You’re right in saying correct opinion can fade, which is why Plato went to such lengths describing how culture ought to be shaped in order to preserve right opinion. It’s better, of course, to have wisdom, but he didn’t think everyone could have it.

        I hope that wasn’t off topic? 🙂

  2. That was not off topic at all and thanks for clarifying. 🙂

    I am in complete agreement with you, and was not trying to suggest that the rational part of the soul always had knowledge, but I did focus on harmony rather than the conditions of the rational part of the soul knowing anything at all, so I can see the gap that you were trying to fill.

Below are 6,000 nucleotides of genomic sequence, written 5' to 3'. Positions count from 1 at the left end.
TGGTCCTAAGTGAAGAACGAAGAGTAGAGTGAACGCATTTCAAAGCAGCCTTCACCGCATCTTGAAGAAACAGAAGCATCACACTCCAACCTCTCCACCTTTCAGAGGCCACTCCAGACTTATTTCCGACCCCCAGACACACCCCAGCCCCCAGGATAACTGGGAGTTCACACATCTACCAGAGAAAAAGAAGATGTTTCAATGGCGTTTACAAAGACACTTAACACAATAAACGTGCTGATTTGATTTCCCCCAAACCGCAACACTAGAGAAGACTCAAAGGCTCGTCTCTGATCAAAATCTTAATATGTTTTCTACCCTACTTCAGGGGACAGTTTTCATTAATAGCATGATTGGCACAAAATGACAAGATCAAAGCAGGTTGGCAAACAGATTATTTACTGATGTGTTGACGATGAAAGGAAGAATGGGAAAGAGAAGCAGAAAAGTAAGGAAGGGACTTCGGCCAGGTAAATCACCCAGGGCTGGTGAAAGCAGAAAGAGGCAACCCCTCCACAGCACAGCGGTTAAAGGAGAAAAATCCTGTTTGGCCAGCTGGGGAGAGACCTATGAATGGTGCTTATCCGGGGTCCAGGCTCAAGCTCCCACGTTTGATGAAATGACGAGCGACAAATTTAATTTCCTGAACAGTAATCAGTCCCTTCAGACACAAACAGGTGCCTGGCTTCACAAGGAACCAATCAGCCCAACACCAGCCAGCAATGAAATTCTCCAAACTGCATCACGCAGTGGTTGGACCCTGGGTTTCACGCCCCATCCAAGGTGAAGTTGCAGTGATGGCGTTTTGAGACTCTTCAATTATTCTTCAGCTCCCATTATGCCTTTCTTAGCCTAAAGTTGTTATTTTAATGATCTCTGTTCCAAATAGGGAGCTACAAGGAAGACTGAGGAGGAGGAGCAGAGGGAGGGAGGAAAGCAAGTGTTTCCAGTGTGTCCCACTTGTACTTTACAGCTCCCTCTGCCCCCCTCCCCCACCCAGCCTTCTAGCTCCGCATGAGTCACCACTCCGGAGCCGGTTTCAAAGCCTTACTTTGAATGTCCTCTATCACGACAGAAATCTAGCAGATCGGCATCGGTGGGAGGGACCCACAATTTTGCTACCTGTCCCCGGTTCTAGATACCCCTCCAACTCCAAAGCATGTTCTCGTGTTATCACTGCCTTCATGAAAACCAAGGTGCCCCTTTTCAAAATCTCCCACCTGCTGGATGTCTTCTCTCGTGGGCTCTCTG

In essence, harmony is a necessary as opposed to a sufficient condition for knowledge in Plato, as a soul could be harmonious without possessing knowledge.